Despite their rising popularity, marijuana and other forms of cannabis are known for their potential to produce substantial declines in physical health when consumed regularly over extended periods of time. In a study review published in April 2015 in the German Medical Association journal Deutsches Arzteblatt International, researchers from several universities and other German institutions assessed the link between habitual marijuana/cannabis intake and specific physical ailments. These researchers found evidence of increased risks for a number of ailments in consumers of the drug.


Marijuana, made from the dried flowers and leaves of the plant cannabis sativa, is the most popular cannabis product in the U.S. and throughout much of the world. Another product of the plant, hashish, is made by concentrating cannabis resin glands. A third cannabis product, hashish oil, comes from the solvent-based extraction of hashish. Compared to hashish and hashish oil, marijuana has relatively low levels of THC (tetrahydrocannabinol), the cannabis plant’s primary psychoactive ingredient. However, the THC content in marijuana and all other cannabis products has risen sharply over the last 30-plus years, and some batches of marijuana now have a THC content once only associated with hashish.

THC is largely responsible for cannabis’ standing as an addictive drug. Once it enters the bloodstream, this chemical travels to the brain and triggers euphoric feelings in an area called the pleasure center. In a person who repeatedly consumes cannabis, the pleasure center can eventually undergo long-term changes that make continued intake of the drug a requirement for “normal” daily operation. Even casual users of marijuana/cannabis can eventually develop a condition called cannabis use disorder, which encompasses both non-dependent cannabis abuse and cannabis addiction. However, rates for the disorder spike in habitual users of the drug, as well as in teens who consume the drug casually or habitually.

Short-Term Physical Effects

Consumption of marijuana/cannabis can produce a number of significant short-term changes in physical function, including elevation of the baseline heart rate, lung and throat irritation and inflammation, blood pressure increases and a form of dizziness called orthostatic hypotension, which occurs when an affected individual moves rapidly from a sitting position to a standing position. Any given user may experience a substantial, temporary jump in his or her chances of experiencing a heart attack in the aftermath of marijuana intake. Short-term lung conditions previously associated with marijuana/cannabis consumption include pneumonia and several other forms of respiratory infection.

Physical Risks of Habitual Marijuana Use

In the study review published in Deutsches Arzteblatt International, researchers from German institutions including the University of Heidelberg, the University of Gottingen and Martin Luther University of Halle-Wittenberg used data gathered from a wide range of previously conducted studies, study reviews, clinical trials and analyses to help identify the connection between the regular, habitual, heavy or addicted consumption of marijuana/cannabis and the chances of developing specific physical health problems. The researchers looked at the risks for conditions in parts of the body that include the respiratory system, the mouth and throat, the cardiovascular (heart and blood vessel) system, the gastrointestinal tract, the endocrine (hormone) system and the skin and mucous membranes.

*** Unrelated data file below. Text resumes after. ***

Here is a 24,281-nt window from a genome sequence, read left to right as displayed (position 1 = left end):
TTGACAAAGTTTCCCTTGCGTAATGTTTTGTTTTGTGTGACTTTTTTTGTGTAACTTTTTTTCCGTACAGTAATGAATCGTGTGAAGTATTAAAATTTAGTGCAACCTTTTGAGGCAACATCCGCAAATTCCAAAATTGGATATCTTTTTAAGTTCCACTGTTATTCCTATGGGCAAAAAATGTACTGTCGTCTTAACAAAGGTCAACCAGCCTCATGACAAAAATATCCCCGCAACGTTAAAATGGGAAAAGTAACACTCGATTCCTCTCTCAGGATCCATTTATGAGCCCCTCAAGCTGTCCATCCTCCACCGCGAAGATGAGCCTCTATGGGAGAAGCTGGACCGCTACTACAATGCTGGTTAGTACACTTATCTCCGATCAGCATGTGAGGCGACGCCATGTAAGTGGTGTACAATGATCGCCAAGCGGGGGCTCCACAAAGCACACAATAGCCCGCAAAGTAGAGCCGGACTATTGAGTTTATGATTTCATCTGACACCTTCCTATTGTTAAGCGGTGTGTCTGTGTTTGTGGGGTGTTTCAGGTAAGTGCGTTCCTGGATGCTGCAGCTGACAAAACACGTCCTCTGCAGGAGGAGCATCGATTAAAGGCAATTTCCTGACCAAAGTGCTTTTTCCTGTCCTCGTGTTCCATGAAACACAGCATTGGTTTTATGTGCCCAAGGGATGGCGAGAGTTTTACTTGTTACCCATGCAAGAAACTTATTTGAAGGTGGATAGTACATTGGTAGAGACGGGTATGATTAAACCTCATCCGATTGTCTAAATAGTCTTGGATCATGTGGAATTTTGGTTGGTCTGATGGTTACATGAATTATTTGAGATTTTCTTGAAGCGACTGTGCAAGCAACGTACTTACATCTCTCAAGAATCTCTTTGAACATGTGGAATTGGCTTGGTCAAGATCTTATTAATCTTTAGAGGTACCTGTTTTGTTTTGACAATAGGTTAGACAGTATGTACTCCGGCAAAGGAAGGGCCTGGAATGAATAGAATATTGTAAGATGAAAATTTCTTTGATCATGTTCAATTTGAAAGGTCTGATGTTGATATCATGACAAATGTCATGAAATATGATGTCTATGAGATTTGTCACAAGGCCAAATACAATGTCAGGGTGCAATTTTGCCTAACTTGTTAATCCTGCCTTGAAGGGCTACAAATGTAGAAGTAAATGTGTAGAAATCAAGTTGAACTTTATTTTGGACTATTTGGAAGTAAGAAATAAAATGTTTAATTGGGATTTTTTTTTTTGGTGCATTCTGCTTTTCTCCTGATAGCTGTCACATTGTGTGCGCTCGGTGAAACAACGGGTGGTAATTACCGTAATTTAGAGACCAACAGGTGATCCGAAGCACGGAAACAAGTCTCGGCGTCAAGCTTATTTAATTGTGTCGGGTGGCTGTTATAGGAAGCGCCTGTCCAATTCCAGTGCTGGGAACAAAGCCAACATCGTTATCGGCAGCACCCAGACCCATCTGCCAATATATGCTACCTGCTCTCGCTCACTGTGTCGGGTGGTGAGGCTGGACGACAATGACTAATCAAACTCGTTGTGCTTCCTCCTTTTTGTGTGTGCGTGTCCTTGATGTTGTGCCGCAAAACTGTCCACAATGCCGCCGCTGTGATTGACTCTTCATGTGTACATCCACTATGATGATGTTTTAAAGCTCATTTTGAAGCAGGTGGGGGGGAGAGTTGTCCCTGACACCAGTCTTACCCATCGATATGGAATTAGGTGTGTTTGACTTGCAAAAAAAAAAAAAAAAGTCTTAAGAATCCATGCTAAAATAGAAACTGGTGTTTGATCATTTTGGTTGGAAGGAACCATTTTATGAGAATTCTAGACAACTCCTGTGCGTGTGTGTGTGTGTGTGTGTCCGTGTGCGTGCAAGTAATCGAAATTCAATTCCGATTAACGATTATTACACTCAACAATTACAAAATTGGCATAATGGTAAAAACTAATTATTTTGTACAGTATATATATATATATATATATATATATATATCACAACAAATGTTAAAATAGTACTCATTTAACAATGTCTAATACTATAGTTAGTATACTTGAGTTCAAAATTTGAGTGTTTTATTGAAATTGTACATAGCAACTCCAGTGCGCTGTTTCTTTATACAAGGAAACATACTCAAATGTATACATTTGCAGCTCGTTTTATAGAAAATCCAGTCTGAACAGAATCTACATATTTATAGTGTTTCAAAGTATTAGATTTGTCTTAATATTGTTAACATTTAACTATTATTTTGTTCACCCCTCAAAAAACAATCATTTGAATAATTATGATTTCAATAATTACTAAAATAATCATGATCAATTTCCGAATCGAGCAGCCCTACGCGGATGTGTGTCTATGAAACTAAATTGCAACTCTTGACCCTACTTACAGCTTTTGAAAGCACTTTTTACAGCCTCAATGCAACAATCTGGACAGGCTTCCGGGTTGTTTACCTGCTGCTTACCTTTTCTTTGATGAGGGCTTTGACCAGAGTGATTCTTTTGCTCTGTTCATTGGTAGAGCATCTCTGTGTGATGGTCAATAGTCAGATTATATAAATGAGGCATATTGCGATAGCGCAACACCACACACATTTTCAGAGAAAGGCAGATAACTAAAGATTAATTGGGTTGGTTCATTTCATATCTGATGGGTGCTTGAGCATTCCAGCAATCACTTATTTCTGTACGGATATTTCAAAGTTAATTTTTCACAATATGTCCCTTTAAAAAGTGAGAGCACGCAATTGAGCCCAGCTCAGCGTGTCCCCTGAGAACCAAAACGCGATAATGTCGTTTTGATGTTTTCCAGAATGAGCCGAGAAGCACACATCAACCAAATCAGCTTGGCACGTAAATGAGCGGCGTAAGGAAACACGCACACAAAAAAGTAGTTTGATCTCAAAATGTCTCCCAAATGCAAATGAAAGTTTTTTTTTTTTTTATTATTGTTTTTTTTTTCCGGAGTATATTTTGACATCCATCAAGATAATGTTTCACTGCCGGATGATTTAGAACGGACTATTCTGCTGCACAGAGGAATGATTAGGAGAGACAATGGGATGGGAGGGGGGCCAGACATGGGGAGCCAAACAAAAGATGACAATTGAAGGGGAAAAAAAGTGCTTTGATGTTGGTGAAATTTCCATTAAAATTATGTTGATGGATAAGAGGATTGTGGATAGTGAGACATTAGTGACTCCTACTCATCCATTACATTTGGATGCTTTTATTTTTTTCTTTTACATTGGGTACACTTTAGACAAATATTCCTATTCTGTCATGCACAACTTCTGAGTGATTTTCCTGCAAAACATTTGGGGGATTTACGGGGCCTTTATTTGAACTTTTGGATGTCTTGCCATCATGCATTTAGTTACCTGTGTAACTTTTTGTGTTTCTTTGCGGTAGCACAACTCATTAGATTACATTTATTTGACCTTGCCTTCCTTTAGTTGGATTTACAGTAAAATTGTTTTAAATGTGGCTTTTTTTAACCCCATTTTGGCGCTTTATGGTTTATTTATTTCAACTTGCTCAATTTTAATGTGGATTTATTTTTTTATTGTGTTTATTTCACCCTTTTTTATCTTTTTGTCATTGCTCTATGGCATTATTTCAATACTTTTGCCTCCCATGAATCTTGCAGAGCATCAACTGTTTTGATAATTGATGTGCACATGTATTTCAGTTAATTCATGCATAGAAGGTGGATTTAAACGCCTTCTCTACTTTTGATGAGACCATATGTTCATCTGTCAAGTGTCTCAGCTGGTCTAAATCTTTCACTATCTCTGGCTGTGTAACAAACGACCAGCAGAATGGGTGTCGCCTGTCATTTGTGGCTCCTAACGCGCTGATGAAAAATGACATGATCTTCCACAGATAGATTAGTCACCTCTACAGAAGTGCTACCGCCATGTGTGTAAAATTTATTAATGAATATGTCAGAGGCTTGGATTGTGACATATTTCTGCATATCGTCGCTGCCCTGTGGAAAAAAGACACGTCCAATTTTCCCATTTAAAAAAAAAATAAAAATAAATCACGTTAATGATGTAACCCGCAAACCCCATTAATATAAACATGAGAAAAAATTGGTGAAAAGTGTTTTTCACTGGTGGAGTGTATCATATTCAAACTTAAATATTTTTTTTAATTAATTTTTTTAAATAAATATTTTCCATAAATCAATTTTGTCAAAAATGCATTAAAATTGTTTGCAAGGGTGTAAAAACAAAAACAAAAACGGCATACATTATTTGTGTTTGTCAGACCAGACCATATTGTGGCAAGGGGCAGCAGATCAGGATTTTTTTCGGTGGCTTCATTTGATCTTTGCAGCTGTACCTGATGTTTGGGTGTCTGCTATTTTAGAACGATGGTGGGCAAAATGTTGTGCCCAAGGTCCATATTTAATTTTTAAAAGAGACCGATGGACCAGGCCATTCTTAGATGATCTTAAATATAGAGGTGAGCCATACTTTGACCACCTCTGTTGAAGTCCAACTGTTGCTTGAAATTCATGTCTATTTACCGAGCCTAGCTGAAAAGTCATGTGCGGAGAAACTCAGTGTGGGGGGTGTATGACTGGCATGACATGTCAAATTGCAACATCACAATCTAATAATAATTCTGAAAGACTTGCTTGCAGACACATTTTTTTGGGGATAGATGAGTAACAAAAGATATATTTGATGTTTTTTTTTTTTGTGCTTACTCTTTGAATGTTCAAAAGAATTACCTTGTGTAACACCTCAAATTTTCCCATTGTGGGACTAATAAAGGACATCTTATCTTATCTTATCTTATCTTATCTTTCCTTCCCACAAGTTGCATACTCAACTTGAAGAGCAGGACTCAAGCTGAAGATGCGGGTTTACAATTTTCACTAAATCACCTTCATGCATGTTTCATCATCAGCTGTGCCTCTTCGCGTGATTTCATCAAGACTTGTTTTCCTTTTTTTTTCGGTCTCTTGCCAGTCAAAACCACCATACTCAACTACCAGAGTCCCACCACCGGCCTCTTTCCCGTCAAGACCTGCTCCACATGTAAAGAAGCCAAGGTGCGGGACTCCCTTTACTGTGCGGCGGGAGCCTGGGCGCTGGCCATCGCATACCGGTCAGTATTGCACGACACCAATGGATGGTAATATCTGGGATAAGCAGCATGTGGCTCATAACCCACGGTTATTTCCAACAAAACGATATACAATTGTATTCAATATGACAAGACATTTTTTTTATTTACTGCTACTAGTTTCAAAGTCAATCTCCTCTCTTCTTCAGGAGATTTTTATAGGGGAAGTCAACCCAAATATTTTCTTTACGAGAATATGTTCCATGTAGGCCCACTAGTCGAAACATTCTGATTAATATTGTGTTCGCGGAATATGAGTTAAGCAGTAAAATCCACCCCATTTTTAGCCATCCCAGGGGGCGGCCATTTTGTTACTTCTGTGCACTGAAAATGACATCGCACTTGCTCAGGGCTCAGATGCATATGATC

After completing their review, the researchers concluded that habitual users of marijuana/cannabis have potentially increased risks for specific respiratory issues that include shortness of breath, chronic sore throat and chronic obstructive pulmonary disease (COPD). Possible mouth- and throat-related risks include chronic inflammation of the mouth’s mucous membranes and gingival disease. Possible cardiovascular risks of habitual marijuana/cannabis consumption include an accelerated heartbeat, a potentially serious form of heartbeat irregularity called atrial fibrillation and a heart attack precursor called cardiac ischemia. Possible gastrointestinal risks include increases in abnormal fat buildup inside the liver and recurring bouts of nausea and vomiting. Possible skin- and mucous membrane-related risks include itching, hives and conjunctivitis (pinkeye). Habitual users of marijuana/cannabis may also have increased chances of experiencing hormone-related abdominal weight gain.

The review’s authors note that habitual marijuana/cannabis consumers may have increased risks for developing tumors of the lung, head, neck and nasopharynx (the upper throat behind the nose). However, the risks for some of these tumors overlap to a considerable degree with a habitual pattern of cigarette consumption. Women who habitually consume marijuana/cannabis may experience damaging changes in menstruation and several other reproduction-related problems.


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